When visiting Santa Fe, a stop at the Meow Wolf is an absolute necessity. The space functions as an interactive museum/art exhibit/fun house that is perfect for all ages. Meow Wolf also features renowned Game of Thrones author George R.R. Martin's House of Eternal Return. The 20,000 square feet (1858 square meter) space allows visitors to choose their own adventure while walking, climbing, crawling and creeping through the Victorian Selig house. Here, both adults and children choose appropriately aged adventures through this fantastical place. The entire complex in which artists create their work is always buzzing with activity, from galleries and installations to workshops and live music and performances. Overall, it's one of the best kept secrets in Santa Fe.
Bishop Jean Lamy commissioned this Gothic Revival-style chapel, which was completed in the 1880s. The stained glass window was made in Paris, France, and delivered to Santa Fe in a covered wagon. The most outstanding feature of the chapel is the famous Miraculous Staircase. The circular staircase winds its way from the floor of the chapel to the choir loft above. The Loretto Chapel is no longer a place of worship and is now a private museum with a gift shop on the premises.
The Museum of International Folk Art features artists who represent traditions from Hispanic and Latino cultures. The museum opened to the public in 1953 and was the brainchild of Florence Dibell Bartlett, who was a folk art collector. The exhaustive collection is unique and is believed to be one of the world's largest collections of folk art. Over 130,000 artifacts form the basis for exhibitions in four distinct wings: Bartlett, Girard, Hispanic Heritage and Neutrogena. The Museum of Spanish Colonial Arts, Museum of International Folk Art, and Museum of Indian Arts & Culture are all on Museum Hill. Additionally, the Museum of Fine Arts and the Palace of the Governors are worth a visit as well.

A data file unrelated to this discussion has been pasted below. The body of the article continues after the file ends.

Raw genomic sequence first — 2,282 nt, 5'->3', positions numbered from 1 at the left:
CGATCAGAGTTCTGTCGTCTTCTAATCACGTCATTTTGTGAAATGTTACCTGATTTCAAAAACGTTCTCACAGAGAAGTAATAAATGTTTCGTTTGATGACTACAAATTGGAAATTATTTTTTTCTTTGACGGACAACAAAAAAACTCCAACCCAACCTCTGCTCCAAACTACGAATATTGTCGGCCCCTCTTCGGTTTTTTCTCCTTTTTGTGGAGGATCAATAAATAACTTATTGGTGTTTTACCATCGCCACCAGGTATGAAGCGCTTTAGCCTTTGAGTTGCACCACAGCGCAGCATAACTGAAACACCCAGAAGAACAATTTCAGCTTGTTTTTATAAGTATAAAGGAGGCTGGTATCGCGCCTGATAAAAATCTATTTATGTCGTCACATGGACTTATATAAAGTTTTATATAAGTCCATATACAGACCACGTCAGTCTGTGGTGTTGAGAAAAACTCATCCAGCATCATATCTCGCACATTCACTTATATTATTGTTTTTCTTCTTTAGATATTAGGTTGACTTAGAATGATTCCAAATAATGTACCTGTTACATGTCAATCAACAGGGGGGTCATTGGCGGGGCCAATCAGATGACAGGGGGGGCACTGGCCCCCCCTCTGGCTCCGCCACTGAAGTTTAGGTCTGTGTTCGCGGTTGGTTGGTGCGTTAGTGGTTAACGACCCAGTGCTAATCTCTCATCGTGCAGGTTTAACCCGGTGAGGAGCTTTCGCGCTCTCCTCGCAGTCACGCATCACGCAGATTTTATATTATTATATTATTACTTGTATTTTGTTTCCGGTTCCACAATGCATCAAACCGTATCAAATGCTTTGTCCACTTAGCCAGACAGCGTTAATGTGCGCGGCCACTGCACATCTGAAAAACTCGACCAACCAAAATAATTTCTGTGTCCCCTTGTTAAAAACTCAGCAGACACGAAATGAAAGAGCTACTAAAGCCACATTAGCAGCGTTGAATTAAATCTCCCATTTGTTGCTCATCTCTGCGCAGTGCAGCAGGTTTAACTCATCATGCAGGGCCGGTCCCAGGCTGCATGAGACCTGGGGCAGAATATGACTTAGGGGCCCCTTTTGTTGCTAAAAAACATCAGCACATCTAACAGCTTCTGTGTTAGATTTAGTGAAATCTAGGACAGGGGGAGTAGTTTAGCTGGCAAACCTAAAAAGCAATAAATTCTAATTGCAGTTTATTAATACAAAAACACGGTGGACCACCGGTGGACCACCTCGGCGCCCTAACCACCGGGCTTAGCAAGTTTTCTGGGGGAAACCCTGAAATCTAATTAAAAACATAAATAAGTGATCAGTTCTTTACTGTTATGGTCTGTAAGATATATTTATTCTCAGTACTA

Commissioned by Archbishop Jean Baptiste Lamy in the year 1869, the Cathedral Basilica of St. Francis of Assisi exemplifies Romanesque Revival architecture like few structures in the world. One of Santa Fe's most recognizable structures thanks to its handsome design, ornate rose window, captivating main facade, and stunning New-Mexican embellishments. This local landmark houses many religious relics, including the chalice used by Lamy and the oldest Madonna in the United States. Its interiors are as impressive as its exteriors, with exquisite, stained glass windows sourced all the way from France being one of its most eye-catching features. The Blessed Sacrament Chapel, San Damiano Crucifix, and the primary nave are few of the church's other remarkable sights.
Since 1957, the Santa Fe Opera has been a summer oasis for internationally-acclaimed operatic talents and opera enthusiasts. The Opera's magnificent mountain backdrop and amazing construction have always been major draws. Santa Fe Opera's performance offerings encompass dance, theater, opera, choral and chamber music, all performed under its iconic open roof. The opera house has seen performances of all the most famous operas, beginning with Puccini's Madame Butterfly on the opera house's opening night, and also including La Traviata, Carmen and The Marriage of Figaro, among many others. The Santa Fe Opera has even commissioned 10 original operas since its inception. Catching a performance at the Santa Fe Opera should be on every opera lover's bucket list.